And It Makes Us Think: Impressions of Bioshock Infinite

The Setting & The Stage - by Jarrett Poole

Bioshock Infinite hasn’t reminded me of what a good game plays like; instead, it’s reminded me of what is missing in today’s gaming market place.

In terms of gameplay, gunplay in this case, Bioshock Infinite doesn’t do anything groundbreaking – there’s a different aspect that elevates it above other recent titles. It stands tall because it flourishes in something that most games fail at. Developer Irrational Games succeeds in creating a world – a place, the city of Columbia – that feels natural.

And it stretches beyond this, too. The city of Columbia feels as if it expands past the player’s small window of presence. Social hierarchies, political unrest, and intertwining characters exude past the stage set for the viewer. Many developers meticulously set up their worlds to the point of artificiality; worlds are created that guide the player as if in a museum. Irrational Games has crafted a setting that doesn’t seem established for you. Instead, it’s as if it’s always been. Existing around you, and not for you, the world breathes.

Columbia isn’t just a place; it’s a crucial component of the story. It weaves the narrative in such a successful manner that it ends up feeling as if it’s a character itself, even stronger than Booker and Elizabeth combined. Unlike many other games, the setting isn’t merely a stage for the characters to act on. Rather, the characters and the setting lend to each other, creating an almost symbiotic relationship.

It’s unfortunate that a setting with such liveliness and naturalism is a rarity in the spectrum of gaming. It’s garnered extensive praise for this, but it shouldn’t be something that is put on a pedestal. Authentic worlds should be something that are commonplace, because in a medium that warrants such a high level of immersion, developers should always be thinking of building believable worlds. Bioshock Infinite proves that they go much deeper than just aesthetics – they need to exist before you and beyond you.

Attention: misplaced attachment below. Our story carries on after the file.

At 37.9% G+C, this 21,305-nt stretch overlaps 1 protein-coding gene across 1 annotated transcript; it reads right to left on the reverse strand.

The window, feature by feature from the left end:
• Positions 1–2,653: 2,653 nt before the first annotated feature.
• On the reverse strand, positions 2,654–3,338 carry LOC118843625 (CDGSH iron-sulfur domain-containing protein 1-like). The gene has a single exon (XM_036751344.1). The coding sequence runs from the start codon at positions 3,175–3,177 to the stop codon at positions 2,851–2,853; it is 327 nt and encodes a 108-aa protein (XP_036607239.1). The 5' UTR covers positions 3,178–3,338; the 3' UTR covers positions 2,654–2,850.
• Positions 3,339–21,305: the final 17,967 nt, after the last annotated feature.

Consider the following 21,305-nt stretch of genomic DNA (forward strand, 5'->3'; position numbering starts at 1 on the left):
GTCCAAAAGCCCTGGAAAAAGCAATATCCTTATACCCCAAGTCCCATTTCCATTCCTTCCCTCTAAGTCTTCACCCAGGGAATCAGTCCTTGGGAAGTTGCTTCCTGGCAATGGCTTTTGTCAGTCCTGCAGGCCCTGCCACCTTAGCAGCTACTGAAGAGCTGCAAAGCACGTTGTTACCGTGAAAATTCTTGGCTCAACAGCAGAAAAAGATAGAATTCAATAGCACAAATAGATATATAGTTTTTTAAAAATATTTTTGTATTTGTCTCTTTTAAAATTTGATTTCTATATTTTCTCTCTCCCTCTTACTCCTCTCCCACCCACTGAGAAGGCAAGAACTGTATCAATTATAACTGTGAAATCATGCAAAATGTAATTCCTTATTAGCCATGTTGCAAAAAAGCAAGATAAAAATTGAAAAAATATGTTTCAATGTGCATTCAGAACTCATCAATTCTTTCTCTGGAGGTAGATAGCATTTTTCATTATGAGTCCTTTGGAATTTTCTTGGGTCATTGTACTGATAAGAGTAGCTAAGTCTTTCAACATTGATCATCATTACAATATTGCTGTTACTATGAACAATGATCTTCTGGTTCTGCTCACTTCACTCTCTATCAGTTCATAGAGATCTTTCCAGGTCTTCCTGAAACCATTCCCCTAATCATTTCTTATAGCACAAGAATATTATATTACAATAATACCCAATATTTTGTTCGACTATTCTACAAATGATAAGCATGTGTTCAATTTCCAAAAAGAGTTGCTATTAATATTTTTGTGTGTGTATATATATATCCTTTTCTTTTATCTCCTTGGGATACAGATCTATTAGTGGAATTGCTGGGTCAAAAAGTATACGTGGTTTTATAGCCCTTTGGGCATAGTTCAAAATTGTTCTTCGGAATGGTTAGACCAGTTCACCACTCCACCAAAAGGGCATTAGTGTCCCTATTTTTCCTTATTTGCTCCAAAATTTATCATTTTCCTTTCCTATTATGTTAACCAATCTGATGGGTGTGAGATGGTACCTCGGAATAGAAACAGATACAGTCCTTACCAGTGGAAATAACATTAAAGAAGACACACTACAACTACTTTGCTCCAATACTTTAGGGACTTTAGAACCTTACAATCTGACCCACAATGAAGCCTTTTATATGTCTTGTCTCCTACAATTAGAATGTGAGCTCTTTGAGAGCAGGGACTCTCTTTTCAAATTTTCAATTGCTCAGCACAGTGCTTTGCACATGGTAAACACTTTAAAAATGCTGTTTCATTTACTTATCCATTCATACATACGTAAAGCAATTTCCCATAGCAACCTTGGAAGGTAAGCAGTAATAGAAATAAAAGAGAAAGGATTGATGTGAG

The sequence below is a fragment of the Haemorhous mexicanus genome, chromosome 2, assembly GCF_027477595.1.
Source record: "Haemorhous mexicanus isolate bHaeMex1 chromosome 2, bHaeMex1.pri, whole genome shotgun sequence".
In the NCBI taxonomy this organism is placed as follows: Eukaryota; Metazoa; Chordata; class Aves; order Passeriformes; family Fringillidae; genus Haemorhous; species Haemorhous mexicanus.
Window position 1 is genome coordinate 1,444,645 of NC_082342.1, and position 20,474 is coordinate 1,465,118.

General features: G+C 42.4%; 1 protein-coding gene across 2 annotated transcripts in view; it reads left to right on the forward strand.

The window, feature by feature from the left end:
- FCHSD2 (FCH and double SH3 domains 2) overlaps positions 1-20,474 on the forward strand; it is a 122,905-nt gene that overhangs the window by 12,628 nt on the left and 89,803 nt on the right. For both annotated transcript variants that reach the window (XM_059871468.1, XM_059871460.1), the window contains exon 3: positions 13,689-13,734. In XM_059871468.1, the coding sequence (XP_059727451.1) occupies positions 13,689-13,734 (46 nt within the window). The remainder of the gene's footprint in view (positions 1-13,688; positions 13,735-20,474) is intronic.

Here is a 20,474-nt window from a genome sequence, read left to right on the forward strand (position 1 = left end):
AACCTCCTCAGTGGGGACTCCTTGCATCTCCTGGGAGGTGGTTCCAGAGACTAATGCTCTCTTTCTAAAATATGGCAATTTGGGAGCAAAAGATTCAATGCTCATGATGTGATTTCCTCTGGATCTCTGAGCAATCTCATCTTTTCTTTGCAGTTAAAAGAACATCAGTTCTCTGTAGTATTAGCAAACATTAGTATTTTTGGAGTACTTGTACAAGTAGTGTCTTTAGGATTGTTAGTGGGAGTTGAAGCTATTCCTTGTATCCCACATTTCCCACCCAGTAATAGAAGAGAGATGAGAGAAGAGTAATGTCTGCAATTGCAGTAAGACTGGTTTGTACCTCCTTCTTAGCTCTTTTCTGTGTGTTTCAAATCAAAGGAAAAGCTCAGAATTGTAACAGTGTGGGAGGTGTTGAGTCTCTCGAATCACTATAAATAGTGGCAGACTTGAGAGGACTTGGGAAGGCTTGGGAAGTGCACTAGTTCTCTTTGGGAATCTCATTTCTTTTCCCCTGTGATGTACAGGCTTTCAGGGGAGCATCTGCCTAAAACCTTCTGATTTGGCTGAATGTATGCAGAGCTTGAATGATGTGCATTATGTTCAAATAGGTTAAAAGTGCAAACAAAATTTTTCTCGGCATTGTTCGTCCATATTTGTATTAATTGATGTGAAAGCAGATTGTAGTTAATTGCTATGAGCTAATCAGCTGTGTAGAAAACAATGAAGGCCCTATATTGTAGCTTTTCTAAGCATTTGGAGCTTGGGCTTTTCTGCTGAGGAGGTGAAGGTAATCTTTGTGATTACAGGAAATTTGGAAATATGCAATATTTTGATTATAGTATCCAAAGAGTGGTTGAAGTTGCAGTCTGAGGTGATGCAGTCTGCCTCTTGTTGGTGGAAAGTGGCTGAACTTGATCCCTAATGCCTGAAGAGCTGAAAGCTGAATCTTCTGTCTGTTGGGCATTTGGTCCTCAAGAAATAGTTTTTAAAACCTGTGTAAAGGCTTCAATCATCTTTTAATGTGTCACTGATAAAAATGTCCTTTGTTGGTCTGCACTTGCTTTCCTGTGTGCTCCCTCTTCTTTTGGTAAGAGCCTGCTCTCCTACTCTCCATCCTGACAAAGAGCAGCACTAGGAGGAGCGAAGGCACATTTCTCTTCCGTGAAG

Girls Who Like Boys Who Like Boys Who Like Girls – by Jason Rice

Bioshock Infinite asks you to do a lot of things. While there are the obvious This or That choices that the series is known for “(Press X for Evil Bastard)” it also poses a wide range of more somber and subtle questions, such as “What would turn of the 20th century America look like if it was divorced from any social conscience?” or “Where does all the poop go?” Almost as a matter of course, it demands that you unleash hot molten hell on a wide range of guards and automatons, never really admonishing your brutality outside of certain scripted sequences.

What it doesn’t ask you to do is care about Elizabeth, your young female charge and ally throughout the vast majority of the game. You care about her, but it’s not because of the way you’re introduced to her. It’s not because the thinly veiled hand of Ken Levine demands it of you, either. It’s because you’re her only hope of escape – her knight in shining armor come to steal her away from a clockwork dragon and the terror of tradition.